Morningside Grove death ‘was robbery gone wrong’

The jury was told that Buczek's DNA was found in the house at Morningside Grove. Picture: TSPL
The jury was told that Buczek's DNA was found in the house at Morningside Grove. Picture: TSPL
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A PENSIONER killed in her own home was the victim of a robbery that went wrong, a murder trial has heard.

Eleanor Whitelaw, 85, died after being stabbed in the neck with a pair of scissors in Morningside Grove last summer.

Prosecutors yesterday urged a jury at the High Court in Glasgow to convict Robert Buczek, 24, of the elderly woman’s murder.

In his closing statement, Alex Prentice QC told the ten men and five women that there was a compelling circumstantial case against Buczek.

The QC said: “I don’t suggest that when Robert Buczek went to the house he intended to kill. He didn’t have a weapon with him. His intention was theft, perhaps targeting a vulnerable elderly person.

“Why was it necessary for him to kill? Perhaps we will never know. But the dead never make good 

Mr Prentice told the jury that Buczek’s DNA was found in the house and he was seen running away by a neighbour who identified him to police.

He said that Buczek also stole and tried to sell stamps from the house, but when he discovered they were worthless he threw them away near where he stayed at Martello Court.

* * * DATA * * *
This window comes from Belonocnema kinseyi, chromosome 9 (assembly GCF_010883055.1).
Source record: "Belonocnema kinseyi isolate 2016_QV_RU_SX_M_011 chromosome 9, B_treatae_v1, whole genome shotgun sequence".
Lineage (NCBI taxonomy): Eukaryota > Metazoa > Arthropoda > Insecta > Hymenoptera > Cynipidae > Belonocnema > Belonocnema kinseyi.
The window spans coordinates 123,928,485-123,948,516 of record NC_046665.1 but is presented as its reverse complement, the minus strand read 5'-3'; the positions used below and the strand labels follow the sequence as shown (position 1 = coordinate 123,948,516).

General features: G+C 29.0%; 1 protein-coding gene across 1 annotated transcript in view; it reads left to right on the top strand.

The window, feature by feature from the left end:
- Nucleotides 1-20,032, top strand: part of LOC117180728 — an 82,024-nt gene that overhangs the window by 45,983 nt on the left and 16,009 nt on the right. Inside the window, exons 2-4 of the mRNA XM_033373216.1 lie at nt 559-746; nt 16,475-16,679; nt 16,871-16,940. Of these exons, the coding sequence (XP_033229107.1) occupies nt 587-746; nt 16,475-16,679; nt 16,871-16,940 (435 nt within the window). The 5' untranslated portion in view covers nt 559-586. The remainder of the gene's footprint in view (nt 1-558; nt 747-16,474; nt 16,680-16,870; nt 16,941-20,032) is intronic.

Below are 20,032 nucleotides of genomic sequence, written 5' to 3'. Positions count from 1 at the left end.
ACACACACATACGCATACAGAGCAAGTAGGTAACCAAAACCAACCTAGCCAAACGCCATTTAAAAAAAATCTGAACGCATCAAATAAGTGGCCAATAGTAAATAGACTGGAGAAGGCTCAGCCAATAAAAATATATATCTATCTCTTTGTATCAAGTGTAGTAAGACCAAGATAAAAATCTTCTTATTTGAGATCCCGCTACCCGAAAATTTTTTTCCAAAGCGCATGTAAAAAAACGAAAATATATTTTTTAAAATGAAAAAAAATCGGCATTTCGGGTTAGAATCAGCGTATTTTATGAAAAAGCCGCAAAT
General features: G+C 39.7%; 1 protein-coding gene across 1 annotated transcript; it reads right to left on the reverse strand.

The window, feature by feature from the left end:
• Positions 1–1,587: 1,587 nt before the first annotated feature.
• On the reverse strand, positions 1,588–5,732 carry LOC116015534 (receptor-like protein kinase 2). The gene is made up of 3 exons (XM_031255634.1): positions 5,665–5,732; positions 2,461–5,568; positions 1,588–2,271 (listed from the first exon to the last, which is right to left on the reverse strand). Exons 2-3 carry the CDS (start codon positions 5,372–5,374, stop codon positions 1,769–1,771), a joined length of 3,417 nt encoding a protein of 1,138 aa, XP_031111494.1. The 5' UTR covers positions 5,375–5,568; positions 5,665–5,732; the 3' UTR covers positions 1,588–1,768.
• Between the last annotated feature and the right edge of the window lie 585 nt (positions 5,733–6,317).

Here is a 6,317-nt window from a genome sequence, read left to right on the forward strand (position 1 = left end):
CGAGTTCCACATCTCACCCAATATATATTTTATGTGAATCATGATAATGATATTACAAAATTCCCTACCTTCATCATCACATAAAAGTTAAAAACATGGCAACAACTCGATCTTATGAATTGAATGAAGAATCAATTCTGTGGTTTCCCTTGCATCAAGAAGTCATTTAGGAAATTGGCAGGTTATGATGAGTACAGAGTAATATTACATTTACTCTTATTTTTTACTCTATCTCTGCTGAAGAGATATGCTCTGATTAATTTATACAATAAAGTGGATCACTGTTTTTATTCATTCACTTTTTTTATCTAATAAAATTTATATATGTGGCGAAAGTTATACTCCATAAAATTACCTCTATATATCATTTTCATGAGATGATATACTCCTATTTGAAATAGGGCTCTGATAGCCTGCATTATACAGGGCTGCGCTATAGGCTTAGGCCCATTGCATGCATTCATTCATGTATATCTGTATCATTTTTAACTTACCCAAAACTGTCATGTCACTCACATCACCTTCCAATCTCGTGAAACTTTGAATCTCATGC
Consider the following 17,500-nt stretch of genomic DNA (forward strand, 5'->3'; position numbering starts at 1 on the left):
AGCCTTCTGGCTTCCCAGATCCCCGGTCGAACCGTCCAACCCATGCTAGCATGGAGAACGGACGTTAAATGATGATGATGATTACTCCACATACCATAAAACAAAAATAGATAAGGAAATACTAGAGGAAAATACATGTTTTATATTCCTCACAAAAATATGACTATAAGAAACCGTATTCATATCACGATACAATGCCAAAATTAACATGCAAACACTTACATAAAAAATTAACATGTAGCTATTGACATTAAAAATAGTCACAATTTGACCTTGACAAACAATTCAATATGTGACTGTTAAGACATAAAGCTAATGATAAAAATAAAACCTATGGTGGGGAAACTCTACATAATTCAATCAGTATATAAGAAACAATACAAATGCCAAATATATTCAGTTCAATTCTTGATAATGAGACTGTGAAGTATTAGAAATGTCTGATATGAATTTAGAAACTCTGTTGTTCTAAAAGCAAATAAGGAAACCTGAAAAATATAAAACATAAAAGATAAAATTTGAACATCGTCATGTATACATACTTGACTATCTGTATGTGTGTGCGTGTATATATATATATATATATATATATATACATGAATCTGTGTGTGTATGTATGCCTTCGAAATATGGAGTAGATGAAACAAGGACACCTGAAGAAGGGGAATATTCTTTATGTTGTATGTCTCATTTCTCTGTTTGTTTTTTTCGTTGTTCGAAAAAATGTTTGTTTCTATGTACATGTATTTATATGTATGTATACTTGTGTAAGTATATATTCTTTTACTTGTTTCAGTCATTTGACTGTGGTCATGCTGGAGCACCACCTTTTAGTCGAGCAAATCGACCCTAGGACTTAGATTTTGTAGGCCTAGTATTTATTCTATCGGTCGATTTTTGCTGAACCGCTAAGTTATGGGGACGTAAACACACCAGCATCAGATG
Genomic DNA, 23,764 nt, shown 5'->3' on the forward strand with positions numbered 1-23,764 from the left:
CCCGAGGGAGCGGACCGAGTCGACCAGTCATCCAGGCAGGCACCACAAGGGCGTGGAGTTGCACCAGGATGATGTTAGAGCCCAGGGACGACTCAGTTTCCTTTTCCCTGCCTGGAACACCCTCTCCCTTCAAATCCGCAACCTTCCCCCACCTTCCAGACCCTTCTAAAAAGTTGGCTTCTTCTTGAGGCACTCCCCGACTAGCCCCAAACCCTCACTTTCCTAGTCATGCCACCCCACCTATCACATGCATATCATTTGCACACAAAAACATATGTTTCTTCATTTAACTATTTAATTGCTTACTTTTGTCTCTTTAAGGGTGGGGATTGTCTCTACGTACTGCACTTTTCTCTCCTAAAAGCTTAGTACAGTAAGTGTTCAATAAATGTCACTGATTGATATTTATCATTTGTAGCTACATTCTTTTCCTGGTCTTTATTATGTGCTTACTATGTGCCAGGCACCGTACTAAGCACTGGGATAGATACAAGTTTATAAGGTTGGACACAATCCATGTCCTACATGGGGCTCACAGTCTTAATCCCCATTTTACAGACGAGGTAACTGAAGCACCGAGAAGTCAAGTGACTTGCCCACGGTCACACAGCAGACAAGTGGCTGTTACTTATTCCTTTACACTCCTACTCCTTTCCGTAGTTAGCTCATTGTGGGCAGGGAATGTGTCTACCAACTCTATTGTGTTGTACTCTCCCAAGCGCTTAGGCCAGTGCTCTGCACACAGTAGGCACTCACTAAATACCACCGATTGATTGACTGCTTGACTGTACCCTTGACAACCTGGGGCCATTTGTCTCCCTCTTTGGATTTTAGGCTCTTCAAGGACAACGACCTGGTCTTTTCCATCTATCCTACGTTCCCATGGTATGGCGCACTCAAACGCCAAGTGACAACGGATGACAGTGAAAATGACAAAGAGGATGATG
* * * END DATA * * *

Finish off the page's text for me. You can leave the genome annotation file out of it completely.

Defence QC Brian McConnachie accused the Crown of focusing on the DNA that suited them and ignoring DNA that didn’t as he summed up his case. He went on: “There was the DNA of an unknown man on the inner right thigh of this 85-year-old woman when she was examined in hospital on July 11, 2014.

“The prosecutor says this could have been a member of medical staff treating her without gloves.”

Mr McConnachie added: “She also had three injuries to an area of her private parts. The learned advocate depute asked a pathologist if these could have been as the result of a fall. What kind of fall would you need to have to cause an 85-year-old woman these injuries?

“Unless your are satisfied beyond a reasonable doubt, the verdict you return should be a verdict that acquits the accused.”

Judge Lord Matthews told jurors that they were under no pressure or time constraints to return a verdict. They are expected to retire on Monday.


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